Influenza occurs seasonally, during fall and winter, in the United States and other places with temperate climates. It is possible to catch the flu in the summer, but flu-like symptoms at this time of year more likely have a different cause.

The flu is a common respiratory infection, affecting 5–20% of people in the U.S. each year.

This article explores factors that increase the likelihood of catching the flu in the summer, as well as flu symptoms, treatment options, and strategies for prevention. It also looks into other common illnesses that can cause flu-like symptoms.

a woman walking outside and holding her head because she has pain there from a summer fluShare on Pinterest
Although influenza viruses tend to be less active in summer months, they are not uncommon.

The flu is a contagious respiratory infection caused by influenza viruses. In the U.S., these viruses are more active during fall and winter months, with influenza activity picking up around October and peaking between December and February.

The seasonality of influenza activity in temperate zones seems to suggest that influenza viruses prefer colder environments. Nonetheless, the viruses continue to circulate throughout the year in the U.S.

Influenza can cause mild to severe symptoms, such as:

Influenza infections can also lead to vomiting and diarrhea, and these symptoms are more common in children than adults.

In places with tropical climates, influenza activity remains relatively constant throughout the year.

In the Southern Hemisphere, influenza activity peaks between April and September.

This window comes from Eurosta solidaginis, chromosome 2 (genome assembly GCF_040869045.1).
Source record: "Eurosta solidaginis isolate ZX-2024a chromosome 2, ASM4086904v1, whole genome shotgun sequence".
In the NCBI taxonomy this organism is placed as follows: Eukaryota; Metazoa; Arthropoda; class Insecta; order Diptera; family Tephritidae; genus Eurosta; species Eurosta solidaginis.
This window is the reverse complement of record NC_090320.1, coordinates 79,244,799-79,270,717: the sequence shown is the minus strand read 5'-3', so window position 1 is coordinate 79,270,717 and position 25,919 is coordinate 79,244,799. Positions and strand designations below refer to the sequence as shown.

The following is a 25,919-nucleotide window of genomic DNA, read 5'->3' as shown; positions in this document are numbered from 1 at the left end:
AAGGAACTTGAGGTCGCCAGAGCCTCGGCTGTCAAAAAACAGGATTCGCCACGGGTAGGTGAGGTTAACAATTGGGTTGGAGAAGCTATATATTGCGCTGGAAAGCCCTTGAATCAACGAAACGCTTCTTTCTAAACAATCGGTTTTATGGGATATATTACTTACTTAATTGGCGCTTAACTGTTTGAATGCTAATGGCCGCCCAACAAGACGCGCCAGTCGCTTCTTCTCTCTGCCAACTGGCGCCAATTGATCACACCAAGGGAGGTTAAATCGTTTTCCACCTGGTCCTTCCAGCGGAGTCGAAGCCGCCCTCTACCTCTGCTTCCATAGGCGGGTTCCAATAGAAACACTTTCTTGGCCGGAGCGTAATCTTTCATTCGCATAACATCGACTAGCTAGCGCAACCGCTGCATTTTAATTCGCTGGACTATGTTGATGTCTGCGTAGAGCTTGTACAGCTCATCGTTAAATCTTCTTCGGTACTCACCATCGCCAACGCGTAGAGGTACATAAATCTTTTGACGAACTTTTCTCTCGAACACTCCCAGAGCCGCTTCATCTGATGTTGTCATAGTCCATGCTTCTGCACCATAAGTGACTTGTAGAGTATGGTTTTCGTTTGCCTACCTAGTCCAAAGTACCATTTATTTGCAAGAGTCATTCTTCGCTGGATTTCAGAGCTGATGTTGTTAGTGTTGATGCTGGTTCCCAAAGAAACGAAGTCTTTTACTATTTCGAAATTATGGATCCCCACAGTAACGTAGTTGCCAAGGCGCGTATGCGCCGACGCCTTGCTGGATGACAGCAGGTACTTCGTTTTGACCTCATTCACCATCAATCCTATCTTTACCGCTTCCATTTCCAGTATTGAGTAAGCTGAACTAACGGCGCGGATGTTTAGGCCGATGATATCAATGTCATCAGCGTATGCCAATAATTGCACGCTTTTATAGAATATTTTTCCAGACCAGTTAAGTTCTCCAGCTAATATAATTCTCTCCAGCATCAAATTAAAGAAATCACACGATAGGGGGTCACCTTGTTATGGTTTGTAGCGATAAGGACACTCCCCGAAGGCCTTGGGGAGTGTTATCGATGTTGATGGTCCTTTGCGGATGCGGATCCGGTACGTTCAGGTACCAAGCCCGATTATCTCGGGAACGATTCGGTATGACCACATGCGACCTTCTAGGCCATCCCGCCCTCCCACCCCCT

It is important to note that travel can play a role. For example, a person in the U.S. may be more likely to develop the flu in the summer if they contracted the infection on a recent trip to a country in the Southern Hemisphere.

Mild to moderate influenza infections do not usually require treatment. With enough bed rest, most people who are otherwise healthy recover within a few days or weeks.

However, various treatments can help ease flu symptoms.

Antiviral medications

Antiviral medications, such as oseltamivir (Tamiflu) and zanamivir (Relenza) can help treat influenza infections.

As the National Institute of Allergy and Infectious Diseases note, antiviral drugs are most effective when a person takes them within 48 hours of developing flu symptoms.

Home remedies

The following home care techniques may also help alleviate flu symptoms:

  • taking over-the-counter medications that reduce pain and a fever
  • drinking plenty of clear fluids to stay hydrated
  • drinking warm liquids, such as teas and broths, to soothe a sore throat
  • taking over-the-counter cough suppressants and decongestants
  • using a humidifier to add moisture to indoor air, making it easier to breathe
  • inhaling steam to help open the sinuses and throat
  • avoiding spicy, fatty, and oily foods that may upset the stomach

It is possible to catch the flu in the summer, but flu-like symptoms often result from other infectious illnesses, such as:

The common cold

The common cold is also a respiratory infection, but it is caused by different viruses.

While a cold and the flu cause some similar symptoms, cold symptoms are milder and rarely require medical treatment.

The most common symptoms of a cold are:

  • sneezing
  • a blocked or stuffy nose
  • a sore throat

A person with a cold may also experience:

  • a cough
  • chest discomfort
  • body aches
  • weakness
  • fatigue

Unlike the flu, a cold rarely causes a headache, fever, or chills.

Learn more about the differences between a cold and the flu here.


Bronchitis refers to inflammation of the linings of the bronchial tubes in the lungs. These tubes allow air to pass in and out of the lungs as the person breathes.

Bronchitis can follow a viral respiratory infection, such as a cold or the flu, and it can also result from a bacterial lung infection.

The most common symptom of bronchitis is a persistent cough with thick mucus. Other symptoms include: